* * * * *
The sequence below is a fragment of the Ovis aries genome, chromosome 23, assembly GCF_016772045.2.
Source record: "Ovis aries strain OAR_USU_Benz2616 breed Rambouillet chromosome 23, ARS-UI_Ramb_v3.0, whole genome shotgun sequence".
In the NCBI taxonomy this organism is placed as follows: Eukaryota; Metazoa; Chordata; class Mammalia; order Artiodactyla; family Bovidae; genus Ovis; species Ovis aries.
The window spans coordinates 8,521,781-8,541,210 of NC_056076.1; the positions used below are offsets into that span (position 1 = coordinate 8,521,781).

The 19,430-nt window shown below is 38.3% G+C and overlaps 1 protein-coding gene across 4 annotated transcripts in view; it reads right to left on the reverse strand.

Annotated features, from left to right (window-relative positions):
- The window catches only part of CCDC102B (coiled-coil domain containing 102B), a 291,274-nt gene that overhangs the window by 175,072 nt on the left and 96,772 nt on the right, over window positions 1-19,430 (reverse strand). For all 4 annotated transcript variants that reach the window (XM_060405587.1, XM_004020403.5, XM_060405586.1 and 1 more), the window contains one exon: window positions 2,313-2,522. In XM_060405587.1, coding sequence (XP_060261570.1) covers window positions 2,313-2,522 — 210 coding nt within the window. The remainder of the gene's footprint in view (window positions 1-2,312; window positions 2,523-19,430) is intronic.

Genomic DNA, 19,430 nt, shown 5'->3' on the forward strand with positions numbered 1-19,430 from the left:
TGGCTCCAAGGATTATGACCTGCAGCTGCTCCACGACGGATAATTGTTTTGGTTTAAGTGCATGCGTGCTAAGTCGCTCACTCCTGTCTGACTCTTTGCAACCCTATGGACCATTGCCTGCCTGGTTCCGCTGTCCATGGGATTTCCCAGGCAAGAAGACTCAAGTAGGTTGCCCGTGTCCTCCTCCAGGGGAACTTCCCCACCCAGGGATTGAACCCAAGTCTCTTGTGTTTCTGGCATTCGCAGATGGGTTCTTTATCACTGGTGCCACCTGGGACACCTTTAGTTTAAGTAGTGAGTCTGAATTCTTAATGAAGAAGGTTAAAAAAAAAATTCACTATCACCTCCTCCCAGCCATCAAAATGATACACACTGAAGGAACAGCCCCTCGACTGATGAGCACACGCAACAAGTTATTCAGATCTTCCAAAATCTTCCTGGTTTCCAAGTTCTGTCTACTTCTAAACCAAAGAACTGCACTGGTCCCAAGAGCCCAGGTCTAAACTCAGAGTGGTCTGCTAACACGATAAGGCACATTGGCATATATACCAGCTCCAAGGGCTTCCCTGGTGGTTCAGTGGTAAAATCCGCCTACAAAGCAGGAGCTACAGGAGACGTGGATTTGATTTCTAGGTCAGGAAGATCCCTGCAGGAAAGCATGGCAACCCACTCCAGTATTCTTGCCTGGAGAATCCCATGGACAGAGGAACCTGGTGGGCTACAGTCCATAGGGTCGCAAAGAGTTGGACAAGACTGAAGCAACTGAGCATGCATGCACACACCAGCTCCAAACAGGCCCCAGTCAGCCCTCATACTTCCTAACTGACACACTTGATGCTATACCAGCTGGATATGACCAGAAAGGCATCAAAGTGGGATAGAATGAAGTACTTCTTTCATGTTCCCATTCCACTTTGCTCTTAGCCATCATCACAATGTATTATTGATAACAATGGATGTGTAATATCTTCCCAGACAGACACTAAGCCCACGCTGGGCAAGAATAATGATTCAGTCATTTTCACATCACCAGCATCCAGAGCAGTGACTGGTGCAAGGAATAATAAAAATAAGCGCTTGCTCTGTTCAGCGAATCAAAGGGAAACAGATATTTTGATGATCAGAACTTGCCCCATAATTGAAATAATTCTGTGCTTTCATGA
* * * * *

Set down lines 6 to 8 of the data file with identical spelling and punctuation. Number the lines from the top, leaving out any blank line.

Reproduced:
Annotated features, from left to right (window-relative positions):
- The window catches only part of CCDC102B (coiled-coil domain containing 102B), a 291,274-nt gene that overhangs the window by 175,072 nt on the left and 96,772 nt on the right, over window positions 1-19,430 (reverse strand). For all 4 annotated transcript variants that reach the window (XM_060405587.1, XM_004020403.5, XM_060405586.1 and 1 more), the window contains one exon: window positions 2,313-2,522. In XM_060405587.1, coding sequence (XP_060261570.1) covers window positions 2,313-2,522 — 210 coding nt within the window. The remainder of the gene's footprint in view (window positions 1-2,312; window positions 2,523-19,430) is intronic.

Genomic DNA, 19,430 nt, shown 5'->3' on the forward strand with positions numbered 1-19,430 from the left: